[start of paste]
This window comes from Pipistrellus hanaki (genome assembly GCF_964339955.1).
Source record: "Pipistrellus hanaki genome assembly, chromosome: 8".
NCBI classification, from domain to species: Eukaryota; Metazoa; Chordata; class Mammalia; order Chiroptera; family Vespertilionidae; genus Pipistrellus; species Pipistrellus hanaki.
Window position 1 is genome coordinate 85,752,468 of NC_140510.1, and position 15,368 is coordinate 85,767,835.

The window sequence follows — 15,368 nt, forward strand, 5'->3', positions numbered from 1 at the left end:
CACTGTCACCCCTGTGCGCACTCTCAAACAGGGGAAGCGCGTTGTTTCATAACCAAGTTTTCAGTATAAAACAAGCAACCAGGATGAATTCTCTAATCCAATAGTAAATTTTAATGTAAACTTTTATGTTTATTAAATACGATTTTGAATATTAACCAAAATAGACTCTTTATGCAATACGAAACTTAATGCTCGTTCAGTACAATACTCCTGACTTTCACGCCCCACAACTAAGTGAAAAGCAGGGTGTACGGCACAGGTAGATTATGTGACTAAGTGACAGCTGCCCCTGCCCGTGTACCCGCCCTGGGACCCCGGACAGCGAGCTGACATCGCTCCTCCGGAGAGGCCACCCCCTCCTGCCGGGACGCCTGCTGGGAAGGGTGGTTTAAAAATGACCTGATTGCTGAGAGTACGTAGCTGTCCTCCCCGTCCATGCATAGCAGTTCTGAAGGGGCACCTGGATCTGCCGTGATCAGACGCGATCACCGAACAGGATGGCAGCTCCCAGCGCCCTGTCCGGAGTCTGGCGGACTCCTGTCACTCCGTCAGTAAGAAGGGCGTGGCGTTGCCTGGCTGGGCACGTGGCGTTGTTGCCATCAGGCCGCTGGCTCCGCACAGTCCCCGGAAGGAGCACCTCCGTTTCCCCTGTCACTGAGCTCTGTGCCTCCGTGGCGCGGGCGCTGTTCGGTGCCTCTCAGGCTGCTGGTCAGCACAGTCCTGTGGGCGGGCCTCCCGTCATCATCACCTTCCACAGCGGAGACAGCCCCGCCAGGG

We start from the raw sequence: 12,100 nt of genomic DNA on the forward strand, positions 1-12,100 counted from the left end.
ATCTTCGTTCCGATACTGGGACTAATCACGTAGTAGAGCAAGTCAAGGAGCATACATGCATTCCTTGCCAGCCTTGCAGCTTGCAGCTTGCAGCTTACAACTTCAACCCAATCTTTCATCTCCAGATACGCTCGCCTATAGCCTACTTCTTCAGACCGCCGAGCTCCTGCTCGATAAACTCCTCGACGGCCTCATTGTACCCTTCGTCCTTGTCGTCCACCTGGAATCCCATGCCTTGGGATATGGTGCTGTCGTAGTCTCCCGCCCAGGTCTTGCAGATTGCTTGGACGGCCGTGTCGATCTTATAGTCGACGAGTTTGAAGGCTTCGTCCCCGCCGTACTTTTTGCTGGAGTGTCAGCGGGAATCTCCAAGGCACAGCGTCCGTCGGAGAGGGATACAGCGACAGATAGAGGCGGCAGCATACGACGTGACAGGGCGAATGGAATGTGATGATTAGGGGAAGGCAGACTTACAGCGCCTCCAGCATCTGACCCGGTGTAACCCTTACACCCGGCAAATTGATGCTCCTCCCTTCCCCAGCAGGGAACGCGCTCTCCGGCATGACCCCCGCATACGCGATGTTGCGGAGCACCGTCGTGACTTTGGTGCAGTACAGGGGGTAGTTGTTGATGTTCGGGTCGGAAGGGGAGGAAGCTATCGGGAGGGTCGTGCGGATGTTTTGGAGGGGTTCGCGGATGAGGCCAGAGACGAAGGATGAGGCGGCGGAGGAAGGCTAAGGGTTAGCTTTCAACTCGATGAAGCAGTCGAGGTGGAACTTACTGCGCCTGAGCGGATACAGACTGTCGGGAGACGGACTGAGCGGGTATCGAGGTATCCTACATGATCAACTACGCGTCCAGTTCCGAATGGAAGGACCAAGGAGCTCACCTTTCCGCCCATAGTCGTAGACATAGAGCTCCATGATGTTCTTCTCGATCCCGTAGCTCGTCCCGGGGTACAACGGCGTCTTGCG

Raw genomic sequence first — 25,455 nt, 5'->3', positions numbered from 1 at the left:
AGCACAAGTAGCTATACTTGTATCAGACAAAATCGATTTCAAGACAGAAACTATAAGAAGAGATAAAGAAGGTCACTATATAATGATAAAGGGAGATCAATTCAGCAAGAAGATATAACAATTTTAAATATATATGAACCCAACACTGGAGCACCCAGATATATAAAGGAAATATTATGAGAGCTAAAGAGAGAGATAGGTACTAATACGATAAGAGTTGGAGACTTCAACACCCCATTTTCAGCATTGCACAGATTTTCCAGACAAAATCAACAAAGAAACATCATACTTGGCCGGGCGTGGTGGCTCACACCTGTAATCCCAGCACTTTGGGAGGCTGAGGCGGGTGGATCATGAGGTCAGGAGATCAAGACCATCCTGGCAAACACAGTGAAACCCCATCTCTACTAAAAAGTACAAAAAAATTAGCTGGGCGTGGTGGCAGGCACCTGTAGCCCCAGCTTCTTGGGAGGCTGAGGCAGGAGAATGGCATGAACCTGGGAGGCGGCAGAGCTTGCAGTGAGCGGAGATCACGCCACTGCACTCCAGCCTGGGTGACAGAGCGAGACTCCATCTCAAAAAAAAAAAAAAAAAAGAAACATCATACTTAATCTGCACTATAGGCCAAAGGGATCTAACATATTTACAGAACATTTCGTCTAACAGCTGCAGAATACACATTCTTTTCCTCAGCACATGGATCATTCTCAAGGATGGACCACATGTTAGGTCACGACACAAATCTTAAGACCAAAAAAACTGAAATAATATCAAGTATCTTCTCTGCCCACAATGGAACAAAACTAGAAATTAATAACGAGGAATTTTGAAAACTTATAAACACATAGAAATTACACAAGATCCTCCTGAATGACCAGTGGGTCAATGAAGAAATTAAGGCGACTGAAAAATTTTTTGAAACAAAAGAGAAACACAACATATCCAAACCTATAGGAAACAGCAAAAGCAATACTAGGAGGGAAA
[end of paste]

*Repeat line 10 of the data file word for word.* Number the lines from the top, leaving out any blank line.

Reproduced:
AGCACAAGTAGCTATACTTGTATCAGACAAAATCGATTTCAAGACAGAAACTATAAGAAGAGATAAAGAAGGTCACTATATAATGATAAAGGGAGATCAATTCAGCAAGAAGATATAACAATTTTAAATATATATGAACCCAACACTGGAGCACCCAGATATATAAAGGAAATATTATGAGAGCTAAAGAGAGAGATAGGTACTAATACGATAAGAGTTGGAGACTTCAACACCCCATTTTCAGCATTGCACAGATTTTCCAGACAAAATCAACAAAGAAACATCATACTTGGCCGGGCGTGGTGGCTCACACCTGTAATCCCAGCACTTTGGGAGGCTGAGGCGGGTGGATCATGAGGTCAGGAGATCAAGACCATCCTGGCAAACACAGTGAAACCCCATCTCTACTAAAAAGTACAAAAAAATTAGCTGGGCGTGGTGGCAGGCACCTGTAGCCCCAGCTTCTTGGGAGGCTGAGGCAGGAGAATGGCATGAACCTGGGAGGCGGCAGAGCTTGCAGTGAGCGGAGATCACGCCACTGCACTCCAGCCTGGGTGACAGAGCGAGACTCCATCTCAAAAAAAAAAAAAAAAAAGAAACATCATACTTAATCTGCACTATAGGCCAAAGGGATCTAACATATTTACAGAACATTTCGTCTAACAGCTGCAGAATACACATTCTTTTCCTCAGCACATGGATCATTCTCAAGGATGGACCACATGTTAGGTCACGACACAAATCTTAAGACCAAAAAAACTGAAATAATATCAAGTATCTTCTCTGCCCACAATGGAACAAAACTAGAAATTAATAACGAGGAATTTTGAAAACTTATAAACACATAGAAATTACACAAGATCCTCCTGAATGACCAGTGGGTCAATGAAGAAATTAAGGCGACTGAAAAATTTTTTGAAACAAAAGAGAAACACAACATATCCAAACCTATAGGAAACAGCAAAAGCAATACTAGGAGGGAAA